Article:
Startmate is pushing hard to get 300 more women into tech startup jobs by the end of 2021 and has enlisted AWS Startups, SafetyCulture and Secure Code Warrior as supporters of the organisation’s female-focused Fellowship program.
The trio have come on board as sponsors of the Fellowship initiative to scale up its mission of address gender inequality in Australian tech startups.
Startmate CEO Michael Batko said the partnerships with some of the country’s most innovative and forward-thinking female leaders will help them take the Fellowship to new audiences and tap into a wider talent pool.
“We’re excited to have the support of these leaders as we work to get 300 women in Australian tech startups within the next 18 months. Their involvement means we have an opportunity to create tangible change on a bigger scale,” Batko said.
Meanwhile, Startmate is preparing for its free virtual summit, the Liminal Conference, July 27-31, in a partnership with Blackbird Ventures. The conference offers “first-hand accounts of career defining moves” by tech leaders.
Speakers include Jodie Auster, Regional GM for APAC at Uber Eats; Roli Saxena, CCO at Brex; May Salami, CEO High Resolves; Laura Chambers, CEO of Willow; and Michelle McHargue, COP at Costanoa.
Liminal also seeks to offer an entry point for women interested in applying to Startmate’s Fellowship program.
The Fellowship program runs for three months and offers candidates intimate access to some of Australia’s best founders and top VCs, first-hand insights, optional internships and 1:1 sessions with startups including unicorn design software company Canva and workplace safety provider SafetyCulture.
Earlier this year, Startmate decided to open its Fellowship program to women only, with the goal of increasing the number of women in top positions with the country’s brightest tech startups.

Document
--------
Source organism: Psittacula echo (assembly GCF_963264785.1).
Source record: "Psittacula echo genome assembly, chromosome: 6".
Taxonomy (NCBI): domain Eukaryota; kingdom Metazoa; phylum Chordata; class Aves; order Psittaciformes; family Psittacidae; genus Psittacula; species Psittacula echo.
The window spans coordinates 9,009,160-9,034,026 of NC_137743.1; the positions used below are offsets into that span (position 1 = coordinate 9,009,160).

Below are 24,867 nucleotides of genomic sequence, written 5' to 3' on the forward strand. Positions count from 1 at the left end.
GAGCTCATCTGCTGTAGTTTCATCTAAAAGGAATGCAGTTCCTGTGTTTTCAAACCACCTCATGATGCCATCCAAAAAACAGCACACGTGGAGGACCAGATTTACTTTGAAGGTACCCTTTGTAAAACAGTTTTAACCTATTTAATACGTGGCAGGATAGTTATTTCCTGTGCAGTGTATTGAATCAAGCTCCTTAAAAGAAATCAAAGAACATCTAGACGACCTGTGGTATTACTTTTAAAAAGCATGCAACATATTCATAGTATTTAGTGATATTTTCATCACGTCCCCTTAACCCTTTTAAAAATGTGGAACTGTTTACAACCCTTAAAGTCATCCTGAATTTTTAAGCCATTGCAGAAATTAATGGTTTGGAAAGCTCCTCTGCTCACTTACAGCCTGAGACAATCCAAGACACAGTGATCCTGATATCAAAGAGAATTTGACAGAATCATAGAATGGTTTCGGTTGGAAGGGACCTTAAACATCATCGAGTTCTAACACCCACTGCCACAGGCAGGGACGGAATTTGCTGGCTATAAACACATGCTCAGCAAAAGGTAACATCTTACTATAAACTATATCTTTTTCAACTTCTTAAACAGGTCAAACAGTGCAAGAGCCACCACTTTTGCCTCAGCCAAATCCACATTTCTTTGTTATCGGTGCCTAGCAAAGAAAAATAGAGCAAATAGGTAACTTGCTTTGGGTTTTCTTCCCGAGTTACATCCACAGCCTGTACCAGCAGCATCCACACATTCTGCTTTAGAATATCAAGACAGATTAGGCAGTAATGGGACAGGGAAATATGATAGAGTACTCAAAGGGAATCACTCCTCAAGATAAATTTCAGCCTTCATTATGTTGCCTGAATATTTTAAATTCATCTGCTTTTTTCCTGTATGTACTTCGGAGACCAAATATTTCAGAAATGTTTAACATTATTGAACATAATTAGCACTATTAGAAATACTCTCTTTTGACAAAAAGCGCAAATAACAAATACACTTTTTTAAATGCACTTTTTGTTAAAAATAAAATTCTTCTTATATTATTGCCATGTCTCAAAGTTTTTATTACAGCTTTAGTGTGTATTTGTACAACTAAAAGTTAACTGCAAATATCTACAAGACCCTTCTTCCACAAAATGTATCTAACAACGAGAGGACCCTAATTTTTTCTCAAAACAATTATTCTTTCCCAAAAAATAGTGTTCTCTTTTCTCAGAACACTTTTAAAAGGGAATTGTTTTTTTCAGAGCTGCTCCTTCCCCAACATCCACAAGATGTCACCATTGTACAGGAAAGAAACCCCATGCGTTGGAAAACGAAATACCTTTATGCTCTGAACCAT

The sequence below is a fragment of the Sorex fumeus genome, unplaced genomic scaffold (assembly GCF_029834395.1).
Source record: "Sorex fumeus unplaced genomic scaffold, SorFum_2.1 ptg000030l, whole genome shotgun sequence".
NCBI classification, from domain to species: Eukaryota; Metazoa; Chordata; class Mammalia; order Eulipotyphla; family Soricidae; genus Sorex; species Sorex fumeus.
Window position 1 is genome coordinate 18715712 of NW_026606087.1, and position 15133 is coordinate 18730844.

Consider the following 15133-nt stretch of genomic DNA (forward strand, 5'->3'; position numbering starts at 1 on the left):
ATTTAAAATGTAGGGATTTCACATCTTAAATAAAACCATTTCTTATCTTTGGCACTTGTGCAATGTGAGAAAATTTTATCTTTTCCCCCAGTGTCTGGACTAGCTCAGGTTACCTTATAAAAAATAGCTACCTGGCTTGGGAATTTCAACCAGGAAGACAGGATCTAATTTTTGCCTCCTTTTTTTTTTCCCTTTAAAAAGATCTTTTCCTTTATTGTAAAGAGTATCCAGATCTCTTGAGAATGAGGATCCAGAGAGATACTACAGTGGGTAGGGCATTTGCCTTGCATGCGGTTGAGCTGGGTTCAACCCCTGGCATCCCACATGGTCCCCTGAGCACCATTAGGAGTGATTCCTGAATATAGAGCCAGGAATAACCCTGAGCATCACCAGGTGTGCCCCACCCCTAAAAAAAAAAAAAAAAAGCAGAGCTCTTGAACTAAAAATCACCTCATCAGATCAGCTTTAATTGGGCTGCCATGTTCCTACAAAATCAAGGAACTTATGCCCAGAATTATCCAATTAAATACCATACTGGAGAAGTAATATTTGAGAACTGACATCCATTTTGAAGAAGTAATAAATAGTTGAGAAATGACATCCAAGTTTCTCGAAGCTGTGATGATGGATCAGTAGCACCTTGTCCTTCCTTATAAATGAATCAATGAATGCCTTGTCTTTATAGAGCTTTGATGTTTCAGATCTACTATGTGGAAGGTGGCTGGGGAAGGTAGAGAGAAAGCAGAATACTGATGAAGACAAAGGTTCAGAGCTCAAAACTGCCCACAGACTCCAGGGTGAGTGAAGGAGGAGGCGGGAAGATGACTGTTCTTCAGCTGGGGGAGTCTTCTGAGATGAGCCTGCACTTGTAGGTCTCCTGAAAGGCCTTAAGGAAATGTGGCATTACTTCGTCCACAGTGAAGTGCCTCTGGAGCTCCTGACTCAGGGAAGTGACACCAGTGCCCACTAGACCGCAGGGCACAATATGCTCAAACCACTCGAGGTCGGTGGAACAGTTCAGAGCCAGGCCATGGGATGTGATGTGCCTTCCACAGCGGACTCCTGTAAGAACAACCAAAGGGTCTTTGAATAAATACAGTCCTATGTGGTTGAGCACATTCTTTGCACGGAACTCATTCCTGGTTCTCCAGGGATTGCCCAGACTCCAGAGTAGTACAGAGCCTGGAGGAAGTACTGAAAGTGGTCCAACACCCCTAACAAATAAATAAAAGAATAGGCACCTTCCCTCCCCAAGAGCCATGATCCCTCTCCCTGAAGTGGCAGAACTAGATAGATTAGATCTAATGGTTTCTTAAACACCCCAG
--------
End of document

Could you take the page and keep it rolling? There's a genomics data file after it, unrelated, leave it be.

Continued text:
SafetyCulture VP of People & Culture Anna Wenngren said they wanted to support in initiative that increased diversity in the sector.
“ We see this as a great opportunity to give back to the tech community that we love, plus support women of diverse backgrounds who may not have access to the type of support networks that would allow them to truly shine,” she said.
Startmate’s community lead Sophia Witherington said the women-only Fellowship programs directly addresses the need for Australian tech startups to improve gender equality.
“Startups exist and thrive due to their higher risk appetite, speed of experimentation, and believing in a better solution. We have created this program with the understanding that gender equality can only move forward with intersectionality at the forefront. We invite women of all ages, races, cultural backgrounds and LGBTQIA+ identifying women to apply,” she said.
Batko said one of the biggest challenges start-ups face is finding excellent hires.
“The Startmate Fellowship works to create pathways for talented women to find their sweet spot in a rocketship startup. It does this by providing access to leading mentors who help train Fellows to become exceptional candidates who can thrive in a fast-paced start-up atmosphere,” he said
Carrie Gray completed Startmate’s first women-only Fellowship at the end of May and is now executive assistant to Altassian’s Chief Experience Officer. She joined the program after 12 years overseas.
“As long as you have a willingness to share, learn and be open to feedback, the fellowship can suit all: from rising stars, senior executives, expats returning to Australia and people wanting to return to work after a career break,” she said
“In essence, the more of yourself you give in the fellowship the more you’ll get out of it.”